Wednesday, October 1, 2003

Many people would give anything to be able to take mental snapshots of life that could be recalled at any moment, but the idea of having a photographic memory is misunderstood, says Dr. Barry Gordon, professor of neurology and cognitive science at Johns Hopkins Medical Institutions in Baltimore. He is the author of “Intelligent Memory.”

“It’s a misconception,” he says. “It’s a bit overblown, that there are people walking around that remember everything perfectly.”

Many people have excellent memories, especially in specific areas, but the common notion of photographic memory is a falsehood. Although some individuals may have better memories than others, their accounts usually are not without error. Further, experts are unsure how human memory works, but most of them believe it can be improved with practice.

“Even people with extraordinarily good memories are usually extraordinarily good in one area,” Dr. Gordon says. “One person could remember everything he had ever read, but he couldn’t recognize someone’s wife.”

The most popular example of what is commonly thought of as photographic memory was documented by a Russian neuropsychologist, Aleksandr Romanovich Luria in “The Mind of a Mnemonist: A Little Book About Vast Memory,” says Dr. Kimford Meador, professor and chairman of the department of neurology at Georgetown University Hospital in Northwest.

In the book, first published in 1968 by Basic Books, Mr. Luria tells the story of a man identified only as “S” with whom he worked for decades. Most people with this level of memory have never been studied. Mr. Luria documented how S stored vast amounts of information through images. However, even S made mistakes. The book was reprinted in 1988 by Harvard University Press.

Further, although S had a remarkable memory, he had difficulties with daily life. Dr. Meador says the subject ended up working as a taxi driver in Moscow. The skill, which would have been handy during a game of trivia, didn’t help “S” with practical activities.

In fact, sometimes, the best way the brain helps individuals is to forget unimportant information or bad experiences. If someone remembered each detail of every day, it more than likely would be enough to drive the person crazy.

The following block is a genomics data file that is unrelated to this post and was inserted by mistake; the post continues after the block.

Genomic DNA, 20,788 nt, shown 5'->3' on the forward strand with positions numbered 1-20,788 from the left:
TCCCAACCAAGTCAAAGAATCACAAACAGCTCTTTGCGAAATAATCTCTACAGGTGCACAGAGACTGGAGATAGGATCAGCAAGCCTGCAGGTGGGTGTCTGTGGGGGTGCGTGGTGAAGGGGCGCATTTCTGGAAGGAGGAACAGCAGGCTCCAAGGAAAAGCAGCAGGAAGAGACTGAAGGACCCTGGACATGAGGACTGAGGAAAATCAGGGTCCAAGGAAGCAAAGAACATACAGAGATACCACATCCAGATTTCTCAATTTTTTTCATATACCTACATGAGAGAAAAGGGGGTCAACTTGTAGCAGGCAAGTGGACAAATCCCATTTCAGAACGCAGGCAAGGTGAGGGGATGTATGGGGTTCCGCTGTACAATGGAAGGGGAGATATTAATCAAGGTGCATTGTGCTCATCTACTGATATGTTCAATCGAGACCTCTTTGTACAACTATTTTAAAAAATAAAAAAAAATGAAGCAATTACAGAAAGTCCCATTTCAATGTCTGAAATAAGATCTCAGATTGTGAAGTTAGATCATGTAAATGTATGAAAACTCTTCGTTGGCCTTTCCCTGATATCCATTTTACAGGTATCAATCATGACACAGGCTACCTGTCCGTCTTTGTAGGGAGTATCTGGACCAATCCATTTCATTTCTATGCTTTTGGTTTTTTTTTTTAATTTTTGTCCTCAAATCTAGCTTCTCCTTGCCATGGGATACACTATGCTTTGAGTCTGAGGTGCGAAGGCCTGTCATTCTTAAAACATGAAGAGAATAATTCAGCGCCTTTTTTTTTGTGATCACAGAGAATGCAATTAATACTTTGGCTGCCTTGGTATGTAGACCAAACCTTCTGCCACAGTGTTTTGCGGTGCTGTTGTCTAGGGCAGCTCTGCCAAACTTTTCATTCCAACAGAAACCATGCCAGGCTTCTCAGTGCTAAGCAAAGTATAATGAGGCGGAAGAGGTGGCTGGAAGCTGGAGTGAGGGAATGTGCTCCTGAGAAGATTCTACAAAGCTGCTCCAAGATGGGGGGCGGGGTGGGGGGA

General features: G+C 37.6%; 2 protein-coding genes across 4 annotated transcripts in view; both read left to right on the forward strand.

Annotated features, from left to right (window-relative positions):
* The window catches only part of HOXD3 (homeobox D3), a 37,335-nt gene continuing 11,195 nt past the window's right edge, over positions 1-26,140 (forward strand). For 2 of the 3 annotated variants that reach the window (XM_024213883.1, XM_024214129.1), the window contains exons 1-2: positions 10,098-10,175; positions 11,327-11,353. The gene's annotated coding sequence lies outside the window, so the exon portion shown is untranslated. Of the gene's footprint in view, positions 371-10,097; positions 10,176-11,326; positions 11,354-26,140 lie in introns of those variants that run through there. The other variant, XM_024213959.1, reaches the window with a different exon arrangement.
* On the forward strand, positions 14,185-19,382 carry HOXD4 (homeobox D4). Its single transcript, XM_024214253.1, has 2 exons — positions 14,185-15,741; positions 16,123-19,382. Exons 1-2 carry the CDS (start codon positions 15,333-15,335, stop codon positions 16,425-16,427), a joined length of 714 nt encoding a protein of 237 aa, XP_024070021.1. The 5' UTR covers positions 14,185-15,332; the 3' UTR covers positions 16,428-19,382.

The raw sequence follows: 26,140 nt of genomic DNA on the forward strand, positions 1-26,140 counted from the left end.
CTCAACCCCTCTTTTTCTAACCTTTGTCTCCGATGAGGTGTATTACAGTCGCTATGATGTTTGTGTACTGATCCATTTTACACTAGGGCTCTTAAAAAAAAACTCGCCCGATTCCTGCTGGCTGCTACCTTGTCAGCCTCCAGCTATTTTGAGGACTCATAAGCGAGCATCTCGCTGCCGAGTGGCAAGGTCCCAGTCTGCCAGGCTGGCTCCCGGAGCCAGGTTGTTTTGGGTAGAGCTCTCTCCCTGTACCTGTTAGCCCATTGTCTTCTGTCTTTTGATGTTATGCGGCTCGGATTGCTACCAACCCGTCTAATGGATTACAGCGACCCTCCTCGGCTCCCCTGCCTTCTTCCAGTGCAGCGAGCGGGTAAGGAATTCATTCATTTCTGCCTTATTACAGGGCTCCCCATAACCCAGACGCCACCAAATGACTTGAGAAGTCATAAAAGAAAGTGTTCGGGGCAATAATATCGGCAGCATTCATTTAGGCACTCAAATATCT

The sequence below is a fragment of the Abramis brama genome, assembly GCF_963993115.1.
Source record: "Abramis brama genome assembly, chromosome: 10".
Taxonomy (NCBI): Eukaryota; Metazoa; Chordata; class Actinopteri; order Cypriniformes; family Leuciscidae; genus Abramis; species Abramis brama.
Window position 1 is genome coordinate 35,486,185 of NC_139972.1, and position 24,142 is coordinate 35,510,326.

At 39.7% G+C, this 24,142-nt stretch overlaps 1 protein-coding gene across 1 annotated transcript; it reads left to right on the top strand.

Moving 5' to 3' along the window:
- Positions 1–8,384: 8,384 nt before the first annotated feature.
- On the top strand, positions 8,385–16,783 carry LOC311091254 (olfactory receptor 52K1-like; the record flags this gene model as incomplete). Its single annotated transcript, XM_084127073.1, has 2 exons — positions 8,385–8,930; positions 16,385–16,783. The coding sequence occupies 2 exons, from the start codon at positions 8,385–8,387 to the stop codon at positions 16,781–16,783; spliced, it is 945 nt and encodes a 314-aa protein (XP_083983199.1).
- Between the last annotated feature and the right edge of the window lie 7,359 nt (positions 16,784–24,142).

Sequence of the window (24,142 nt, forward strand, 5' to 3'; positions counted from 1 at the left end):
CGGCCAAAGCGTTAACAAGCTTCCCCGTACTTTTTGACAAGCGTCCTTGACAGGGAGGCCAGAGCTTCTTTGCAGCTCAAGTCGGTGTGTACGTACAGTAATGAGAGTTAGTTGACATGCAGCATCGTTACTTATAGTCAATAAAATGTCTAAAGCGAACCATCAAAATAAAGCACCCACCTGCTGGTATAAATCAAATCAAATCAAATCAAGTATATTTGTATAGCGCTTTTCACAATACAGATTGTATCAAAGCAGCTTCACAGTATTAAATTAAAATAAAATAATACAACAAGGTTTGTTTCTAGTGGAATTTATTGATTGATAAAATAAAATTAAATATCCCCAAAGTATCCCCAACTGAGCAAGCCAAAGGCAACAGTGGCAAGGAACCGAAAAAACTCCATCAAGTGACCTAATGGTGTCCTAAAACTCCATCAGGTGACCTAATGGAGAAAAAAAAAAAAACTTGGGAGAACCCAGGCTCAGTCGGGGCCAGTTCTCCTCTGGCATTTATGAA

“You would think that someone with such a fantastic memory would go far in life, but it was too much,” Dr. Meador says. “He seemed to be overwhelmed by the memories that rushed in.”

Eidetic imagery, in which people can retain an exact image for a period of time, often is confused with the idea of photographic memory, says Alan Searleman, a professor of psychology at St. Lawrence University in Canton, N.Y. He holds a doctorate in psychology.

The images created by this ability differ from regular visual memories in that they are not simply long afterimages. They also are not the common visual images most people can create on request. Further, eidetic images cannot be retrieved once they have faded.

For instance, if a person looks at a picture for 30 seconds and the photograph is taken away, people with eidetic imagery can recall the picture as if it were still in front of them with few mistakes. This image usually lasts only for about a minute or two after the item is removed from the person’s sight. It is most common in children ages 5 or 6.

“They can count blades of grass or leaves on a tree,” he says. “There are some people who are extraordinary at it. It’s very rare in adults.”

Experts suggest that children lose the ability for eidetic imagery as they grow older because they learn to store information in better ways, Mr. Searleman says. Because a person doesn’t have to process what is being viewed with eidetic imagery, it is essentially an inefficient way of remembering details.

“Mentally retarded people tend to have eidetic imagery more often than you’d expect,” Mr. Searleman says. “If you’re mentally retarded, you don’t have access to more sophisticated ways of encoding information.”

Although it is unlikely that eidetic imagery can be learned, a person’s overall memory can be improved with discipline, says Brad Davis, president of Mercury Learning Systems in Circle Pines, Minn. He created Memory Magic computer games, based on the learning techniques of Makoto Shichida, a Japanese child developmental expert.

Even though the activities won’t give someone the ability to remember every detail of life, Mr. Davis hopes they will increase a person’s general aptitude for storing necessary images.

“Greeks used visual metaphors to remember large quantities of information,” Mr. Davis says. “That’s why they were able to sit for two or three hours to communicate to the masses. They used visual memory to remember the next part of their speeches.”

Further, many geniuses envisioned great inventions before they were created, Mr. Davis says. For instance, Leonardo da Vinci saw mental images of the helicopter and then completed plans for it.

“He was drawing them out of the genius that lies within him,” Mr. Davis says. “Everyone has the potential for genius.”

The hippocampus, the part of the brain that allows a person to put together fragments of information, seems to play an orchestrating role in human memory, says Dr. Marsel Mesulam, professor of neurology and psychiatry at Northwestern University in Chicago.

The area of the body works like the directory of a computer. If a computer is damaged, the information may still be on the hard disk of the machine, but it can’t be accessed. Apart from this general understanding of memory, experts are unsure how it works.

“We’re just beginning to scratch the surface of how the brain deals with memory,” Dr. Mesulam says, “but photographic memory is a misnomer.”

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